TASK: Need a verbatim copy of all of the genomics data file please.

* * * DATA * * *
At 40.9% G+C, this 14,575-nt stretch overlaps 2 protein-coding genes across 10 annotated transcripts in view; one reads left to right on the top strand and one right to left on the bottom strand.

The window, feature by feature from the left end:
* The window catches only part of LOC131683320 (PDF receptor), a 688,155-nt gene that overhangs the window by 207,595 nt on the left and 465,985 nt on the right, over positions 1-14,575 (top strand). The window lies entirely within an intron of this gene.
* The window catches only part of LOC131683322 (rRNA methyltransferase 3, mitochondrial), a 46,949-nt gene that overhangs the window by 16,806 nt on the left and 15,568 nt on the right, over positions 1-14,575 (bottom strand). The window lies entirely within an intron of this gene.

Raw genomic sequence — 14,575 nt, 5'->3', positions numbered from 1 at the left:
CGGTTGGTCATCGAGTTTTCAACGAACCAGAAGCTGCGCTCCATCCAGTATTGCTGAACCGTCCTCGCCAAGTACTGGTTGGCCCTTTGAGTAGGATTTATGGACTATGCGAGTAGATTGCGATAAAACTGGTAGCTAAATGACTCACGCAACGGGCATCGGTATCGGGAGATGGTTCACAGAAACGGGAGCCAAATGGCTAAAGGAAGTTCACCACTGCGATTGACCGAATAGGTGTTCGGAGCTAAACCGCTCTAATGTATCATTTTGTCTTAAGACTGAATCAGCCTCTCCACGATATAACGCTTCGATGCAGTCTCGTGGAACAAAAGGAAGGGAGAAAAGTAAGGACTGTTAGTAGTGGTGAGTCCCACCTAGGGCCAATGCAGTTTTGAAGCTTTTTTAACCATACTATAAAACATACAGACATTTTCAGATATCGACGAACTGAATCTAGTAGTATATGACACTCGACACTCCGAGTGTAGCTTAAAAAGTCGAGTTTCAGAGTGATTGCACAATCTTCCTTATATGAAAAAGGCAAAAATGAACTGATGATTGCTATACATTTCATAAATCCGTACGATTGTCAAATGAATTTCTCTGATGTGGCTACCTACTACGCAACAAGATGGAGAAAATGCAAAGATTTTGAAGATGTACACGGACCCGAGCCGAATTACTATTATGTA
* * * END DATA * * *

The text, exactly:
At 40.9% G+C, this 14,575-nt stretch overlaps 2 protein-coding genes across 10 annotated transcripts in view; one reads left to right on the top strand and one right to left on the bottom strand.

The window, feature by feature from the left end:
* The window catches only part of LOC131683320 (PDF receptor), a 688,155-nt gene that overhangs the window by 207,595 nt on the left and 465,985 nt on the right, over positions 1-14,575 (top strand). The window lies entirely within an intron of this gene.
* The window catches only part of LOC131683322 (rRNA methyltransferase 3, mitochondrial), a 46,949-nt gene that overhangs the window by 16,806 nt on the left and 15,568 nt on the right, over positions 1-14,575 (bottom strand). The window lies entirely within an intron of this gene.

Raw genomic sequence — 14,575 nt, 5'->3', positions numbered from 1 at the left:
CGGTTGGTCATCGAGTTTTCAACGAACCAGAAGCTGCGCTCCATCCAGTATTGCTGAACCGTCCTCGCCAAGTACTGGTTGGCCCTTTGAGTAGGATTTATGGACTATGCGAGTAGATTGCGATAAAACTGGTAGCTAAATGACTCACGCAACGGGCATCGGTATCGGGAGATGGTTCACAGAAACGGGAGCCAAATGGCTAAAGGAAGTTCACCACTGCGATTGACCGAATAGGTGTTCGGAGCTAAACCGCTCTAATGTATCATTTTGTCTTAAGACTGAATCAGCCTCTCCACGATATAACGCTTCGATGCAGTCTCGTGGAACAAAAGGAAGGGAGAAAAGTAAGGACTGTTAGTAGTGGTGAGTCCCACCTAGGGCCAATGCAGTTTTGAAGCTTTTTTAACCATACTATAAAACATACAGACATTTTCAGATATCGACGAACTGAATCTAGTAGTATATGACACTCGACACTCCGAGTGTAGCTTAAAAAGTCGAGTTTCAGAGTGATTGCACAATCTTCCTTATATGAAAAAGGCAAAAATGAACTGATGATTGCTATACATTTCATAAATCCGTACGATTGTCAAATGAATTTCTCTGATGTGGCTACCTACTACGCAACAAGATGGAGAAAATGCAAAGATTTTGAAGATGTACACGGACCCGAGCCGAATTACTATTATGTA